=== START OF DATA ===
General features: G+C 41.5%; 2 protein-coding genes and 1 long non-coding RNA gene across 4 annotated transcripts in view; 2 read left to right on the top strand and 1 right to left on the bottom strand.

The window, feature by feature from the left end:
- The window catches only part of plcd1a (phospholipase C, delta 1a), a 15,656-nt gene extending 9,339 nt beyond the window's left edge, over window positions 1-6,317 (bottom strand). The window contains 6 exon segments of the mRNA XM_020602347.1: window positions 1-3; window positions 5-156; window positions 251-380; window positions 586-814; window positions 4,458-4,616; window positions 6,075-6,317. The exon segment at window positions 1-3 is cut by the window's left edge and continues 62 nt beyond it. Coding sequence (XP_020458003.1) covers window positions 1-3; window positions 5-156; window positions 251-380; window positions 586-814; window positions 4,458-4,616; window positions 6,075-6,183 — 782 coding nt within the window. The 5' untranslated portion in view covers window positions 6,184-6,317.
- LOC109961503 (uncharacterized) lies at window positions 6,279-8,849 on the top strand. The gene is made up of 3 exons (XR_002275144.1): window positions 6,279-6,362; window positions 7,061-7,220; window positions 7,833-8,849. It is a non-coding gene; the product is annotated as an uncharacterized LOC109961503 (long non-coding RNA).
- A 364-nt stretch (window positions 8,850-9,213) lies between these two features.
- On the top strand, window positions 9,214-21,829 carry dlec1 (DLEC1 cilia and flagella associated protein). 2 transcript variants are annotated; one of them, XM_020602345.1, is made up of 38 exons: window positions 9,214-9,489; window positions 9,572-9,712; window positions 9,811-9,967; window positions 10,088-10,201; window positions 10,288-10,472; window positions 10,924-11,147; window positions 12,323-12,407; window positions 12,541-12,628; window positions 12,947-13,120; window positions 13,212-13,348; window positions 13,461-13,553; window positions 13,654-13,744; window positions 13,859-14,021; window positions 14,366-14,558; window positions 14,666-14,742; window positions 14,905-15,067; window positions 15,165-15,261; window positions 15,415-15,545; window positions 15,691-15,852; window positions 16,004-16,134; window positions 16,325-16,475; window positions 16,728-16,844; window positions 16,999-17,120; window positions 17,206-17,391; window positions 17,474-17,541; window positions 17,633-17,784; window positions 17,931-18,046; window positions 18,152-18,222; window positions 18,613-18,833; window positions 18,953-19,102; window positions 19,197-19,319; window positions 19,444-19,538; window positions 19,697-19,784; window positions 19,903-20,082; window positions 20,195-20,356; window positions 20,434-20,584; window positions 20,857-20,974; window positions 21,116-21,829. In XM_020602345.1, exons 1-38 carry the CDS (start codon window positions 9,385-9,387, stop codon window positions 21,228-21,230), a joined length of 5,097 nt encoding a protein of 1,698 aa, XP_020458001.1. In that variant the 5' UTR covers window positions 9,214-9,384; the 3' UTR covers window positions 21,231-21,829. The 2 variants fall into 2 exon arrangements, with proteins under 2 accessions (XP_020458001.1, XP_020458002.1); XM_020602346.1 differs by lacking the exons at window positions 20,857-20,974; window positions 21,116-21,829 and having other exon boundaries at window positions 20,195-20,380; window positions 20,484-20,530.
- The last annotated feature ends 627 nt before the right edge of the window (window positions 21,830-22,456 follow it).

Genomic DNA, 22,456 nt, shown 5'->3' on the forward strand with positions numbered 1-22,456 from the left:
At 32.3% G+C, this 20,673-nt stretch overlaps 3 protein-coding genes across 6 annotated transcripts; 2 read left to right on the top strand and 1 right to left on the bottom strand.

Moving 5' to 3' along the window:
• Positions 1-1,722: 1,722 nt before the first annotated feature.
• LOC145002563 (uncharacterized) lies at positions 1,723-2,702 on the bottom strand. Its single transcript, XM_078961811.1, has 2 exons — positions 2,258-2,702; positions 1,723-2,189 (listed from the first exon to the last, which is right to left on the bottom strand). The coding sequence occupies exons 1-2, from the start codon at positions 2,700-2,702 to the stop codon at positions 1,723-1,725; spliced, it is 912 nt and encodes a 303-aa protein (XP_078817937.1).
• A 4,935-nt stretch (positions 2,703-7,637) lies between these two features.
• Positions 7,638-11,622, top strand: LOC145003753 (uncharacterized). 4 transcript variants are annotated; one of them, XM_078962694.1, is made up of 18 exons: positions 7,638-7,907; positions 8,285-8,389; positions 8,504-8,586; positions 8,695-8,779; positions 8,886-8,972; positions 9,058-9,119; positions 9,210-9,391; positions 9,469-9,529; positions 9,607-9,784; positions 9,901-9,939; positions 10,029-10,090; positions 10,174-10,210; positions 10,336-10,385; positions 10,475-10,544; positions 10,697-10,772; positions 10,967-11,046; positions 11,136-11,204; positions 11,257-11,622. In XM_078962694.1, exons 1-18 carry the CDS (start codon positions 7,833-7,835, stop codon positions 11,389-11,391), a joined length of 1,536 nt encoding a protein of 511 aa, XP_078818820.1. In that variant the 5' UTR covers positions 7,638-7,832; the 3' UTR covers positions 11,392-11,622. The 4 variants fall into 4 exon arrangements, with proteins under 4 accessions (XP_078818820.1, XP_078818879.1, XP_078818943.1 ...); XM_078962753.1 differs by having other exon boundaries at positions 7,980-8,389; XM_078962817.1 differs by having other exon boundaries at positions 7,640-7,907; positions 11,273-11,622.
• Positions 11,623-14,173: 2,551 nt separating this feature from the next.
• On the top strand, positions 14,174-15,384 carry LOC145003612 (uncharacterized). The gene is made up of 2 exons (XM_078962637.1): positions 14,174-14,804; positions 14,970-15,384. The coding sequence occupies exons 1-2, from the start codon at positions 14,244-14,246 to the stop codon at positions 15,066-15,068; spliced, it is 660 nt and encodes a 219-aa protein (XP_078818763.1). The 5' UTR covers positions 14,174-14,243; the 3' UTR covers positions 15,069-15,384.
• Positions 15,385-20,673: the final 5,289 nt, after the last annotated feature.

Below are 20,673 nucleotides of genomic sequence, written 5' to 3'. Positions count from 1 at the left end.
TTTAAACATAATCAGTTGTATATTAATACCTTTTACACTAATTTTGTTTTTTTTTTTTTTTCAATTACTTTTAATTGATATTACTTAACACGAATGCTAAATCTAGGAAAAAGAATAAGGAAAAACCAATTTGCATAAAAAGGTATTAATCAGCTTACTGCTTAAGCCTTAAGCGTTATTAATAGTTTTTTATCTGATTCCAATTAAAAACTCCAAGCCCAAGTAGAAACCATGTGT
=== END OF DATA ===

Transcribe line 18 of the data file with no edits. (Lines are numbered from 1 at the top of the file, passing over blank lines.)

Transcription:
Below are 20,673 nucleotides of genomic sequence, written 5' to 3'. Positions count from 1 at the left end.